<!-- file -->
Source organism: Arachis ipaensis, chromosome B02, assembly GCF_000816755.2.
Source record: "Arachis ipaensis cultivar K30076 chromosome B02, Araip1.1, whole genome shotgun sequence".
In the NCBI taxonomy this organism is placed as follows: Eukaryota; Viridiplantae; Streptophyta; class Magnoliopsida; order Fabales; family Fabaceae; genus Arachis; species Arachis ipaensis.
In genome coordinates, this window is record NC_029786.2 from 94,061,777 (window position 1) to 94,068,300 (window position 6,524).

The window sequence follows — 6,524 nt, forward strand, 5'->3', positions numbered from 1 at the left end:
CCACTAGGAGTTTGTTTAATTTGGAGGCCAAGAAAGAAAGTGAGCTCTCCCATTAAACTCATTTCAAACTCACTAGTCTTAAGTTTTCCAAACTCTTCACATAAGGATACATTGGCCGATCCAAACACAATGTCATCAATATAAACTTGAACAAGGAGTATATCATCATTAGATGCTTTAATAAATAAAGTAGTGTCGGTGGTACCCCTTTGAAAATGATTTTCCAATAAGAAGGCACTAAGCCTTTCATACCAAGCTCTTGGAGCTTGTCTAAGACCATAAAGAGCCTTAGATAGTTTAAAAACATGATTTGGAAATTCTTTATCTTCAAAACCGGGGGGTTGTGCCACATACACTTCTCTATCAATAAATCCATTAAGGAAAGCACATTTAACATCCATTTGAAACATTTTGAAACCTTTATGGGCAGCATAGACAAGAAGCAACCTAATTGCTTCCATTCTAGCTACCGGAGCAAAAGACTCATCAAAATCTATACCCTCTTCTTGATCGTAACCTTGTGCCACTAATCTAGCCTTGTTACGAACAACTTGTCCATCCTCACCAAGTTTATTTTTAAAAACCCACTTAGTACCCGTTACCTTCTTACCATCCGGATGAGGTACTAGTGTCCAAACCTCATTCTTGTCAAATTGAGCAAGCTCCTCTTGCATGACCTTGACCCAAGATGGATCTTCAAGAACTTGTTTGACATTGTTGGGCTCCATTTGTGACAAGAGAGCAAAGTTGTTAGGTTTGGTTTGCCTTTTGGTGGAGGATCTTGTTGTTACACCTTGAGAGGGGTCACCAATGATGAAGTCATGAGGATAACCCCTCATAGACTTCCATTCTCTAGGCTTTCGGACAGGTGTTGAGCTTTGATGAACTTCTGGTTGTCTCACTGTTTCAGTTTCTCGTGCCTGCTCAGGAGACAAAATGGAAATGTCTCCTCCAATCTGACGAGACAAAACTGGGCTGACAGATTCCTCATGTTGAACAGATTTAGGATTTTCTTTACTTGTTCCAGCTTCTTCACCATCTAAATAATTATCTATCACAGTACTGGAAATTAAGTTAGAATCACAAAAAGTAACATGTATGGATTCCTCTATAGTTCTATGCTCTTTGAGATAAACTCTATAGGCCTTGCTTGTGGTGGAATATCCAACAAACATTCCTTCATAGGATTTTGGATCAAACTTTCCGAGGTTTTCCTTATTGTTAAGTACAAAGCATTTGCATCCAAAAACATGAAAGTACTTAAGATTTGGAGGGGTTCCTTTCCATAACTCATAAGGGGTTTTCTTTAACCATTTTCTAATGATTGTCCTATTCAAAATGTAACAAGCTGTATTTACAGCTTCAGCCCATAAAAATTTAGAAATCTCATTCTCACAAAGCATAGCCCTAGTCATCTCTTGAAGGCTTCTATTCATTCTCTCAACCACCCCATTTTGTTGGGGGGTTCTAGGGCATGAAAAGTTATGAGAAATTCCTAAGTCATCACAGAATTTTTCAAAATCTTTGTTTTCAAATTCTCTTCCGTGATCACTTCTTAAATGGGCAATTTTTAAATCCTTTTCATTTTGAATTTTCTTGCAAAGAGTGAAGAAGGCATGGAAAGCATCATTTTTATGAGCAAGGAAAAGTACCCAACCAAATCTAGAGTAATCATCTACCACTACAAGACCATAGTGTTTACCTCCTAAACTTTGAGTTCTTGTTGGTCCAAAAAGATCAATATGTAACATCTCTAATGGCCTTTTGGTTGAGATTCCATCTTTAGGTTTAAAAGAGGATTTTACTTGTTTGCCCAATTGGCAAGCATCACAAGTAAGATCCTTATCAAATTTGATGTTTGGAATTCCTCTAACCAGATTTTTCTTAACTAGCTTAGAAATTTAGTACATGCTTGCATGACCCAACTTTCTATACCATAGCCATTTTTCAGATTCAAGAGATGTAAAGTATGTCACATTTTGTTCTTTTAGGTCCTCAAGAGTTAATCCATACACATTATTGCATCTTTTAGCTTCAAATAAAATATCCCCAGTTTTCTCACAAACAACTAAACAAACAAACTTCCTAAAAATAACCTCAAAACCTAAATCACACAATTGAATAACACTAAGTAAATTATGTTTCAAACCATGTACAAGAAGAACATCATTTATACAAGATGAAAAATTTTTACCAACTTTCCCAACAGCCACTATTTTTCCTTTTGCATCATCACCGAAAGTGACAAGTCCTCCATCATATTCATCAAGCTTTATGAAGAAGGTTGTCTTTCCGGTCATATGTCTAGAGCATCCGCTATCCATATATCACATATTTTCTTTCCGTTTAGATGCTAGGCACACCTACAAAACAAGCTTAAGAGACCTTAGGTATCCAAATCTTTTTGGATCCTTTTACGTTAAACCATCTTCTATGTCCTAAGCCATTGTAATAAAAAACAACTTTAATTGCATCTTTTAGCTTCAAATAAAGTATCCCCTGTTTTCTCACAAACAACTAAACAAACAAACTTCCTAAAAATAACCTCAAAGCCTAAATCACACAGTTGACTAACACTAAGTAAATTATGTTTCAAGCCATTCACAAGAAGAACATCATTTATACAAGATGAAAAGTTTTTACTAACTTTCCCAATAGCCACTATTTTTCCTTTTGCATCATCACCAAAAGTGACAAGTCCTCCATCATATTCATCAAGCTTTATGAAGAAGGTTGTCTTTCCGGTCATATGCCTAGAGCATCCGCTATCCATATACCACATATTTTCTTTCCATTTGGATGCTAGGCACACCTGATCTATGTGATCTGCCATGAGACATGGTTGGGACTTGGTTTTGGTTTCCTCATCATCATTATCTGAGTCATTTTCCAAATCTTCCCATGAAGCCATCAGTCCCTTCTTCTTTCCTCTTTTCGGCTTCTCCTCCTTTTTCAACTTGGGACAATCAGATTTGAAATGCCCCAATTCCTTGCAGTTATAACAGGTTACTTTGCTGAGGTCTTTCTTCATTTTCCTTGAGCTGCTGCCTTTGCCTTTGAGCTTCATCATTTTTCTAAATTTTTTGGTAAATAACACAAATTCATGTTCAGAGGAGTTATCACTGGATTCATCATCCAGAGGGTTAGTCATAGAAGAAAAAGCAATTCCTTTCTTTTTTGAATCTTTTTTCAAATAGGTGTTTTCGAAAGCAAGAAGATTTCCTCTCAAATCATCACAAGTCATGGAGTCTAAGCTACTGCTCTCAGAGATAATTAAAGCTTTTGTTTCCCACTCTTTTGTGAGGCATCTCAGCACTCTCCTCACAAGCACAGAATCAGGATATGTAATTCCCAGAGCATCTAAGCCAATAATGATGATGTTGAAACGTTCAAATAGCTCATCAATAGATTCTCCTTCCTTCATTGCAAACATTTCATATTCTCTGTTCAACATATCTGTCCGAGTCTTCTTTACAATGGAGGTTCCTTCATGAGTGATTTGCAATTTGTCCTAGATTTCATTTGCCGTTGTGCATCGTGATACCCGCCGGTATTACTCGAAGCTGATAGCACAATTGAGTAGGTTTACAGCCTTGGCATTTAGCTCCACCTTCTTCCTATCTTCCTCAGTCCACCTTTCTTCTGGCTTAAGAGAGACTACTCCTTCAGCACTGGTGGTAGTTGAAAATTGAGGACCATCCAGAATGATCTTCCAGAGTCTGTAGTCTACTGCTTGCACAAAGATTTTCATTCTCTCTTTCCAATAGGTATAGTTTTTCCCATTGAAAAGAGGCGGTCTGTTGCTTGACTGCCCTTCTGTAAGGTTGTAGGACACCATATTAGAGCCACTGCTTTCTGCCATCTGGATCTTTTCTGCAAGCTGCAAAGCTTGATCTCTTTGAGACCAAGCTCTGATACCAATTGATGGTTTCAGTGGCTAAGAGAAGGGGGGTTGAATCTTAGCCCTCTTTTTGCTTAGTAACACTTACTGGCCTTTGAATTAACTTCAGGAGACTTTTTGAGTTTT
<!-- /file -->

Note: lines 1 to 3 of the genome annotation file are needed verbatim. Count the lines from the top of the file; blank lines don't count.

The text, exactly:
Source organism: Arachis ipaensis, chromosome B02, assembly GCF_000816755.2.
Source record: "Arachis ipaensis cultivar K30076 chromosome B02, Araip1.1, whole genome shotgun sequence".
In the NCBI taxonomy this organism is placed as follows: Eukaryota; Viridiplantae; Streptophyta; class Magnoliopsida; order Fabales; family Fabaceae; genus Arachis; species Arachis ipaensis.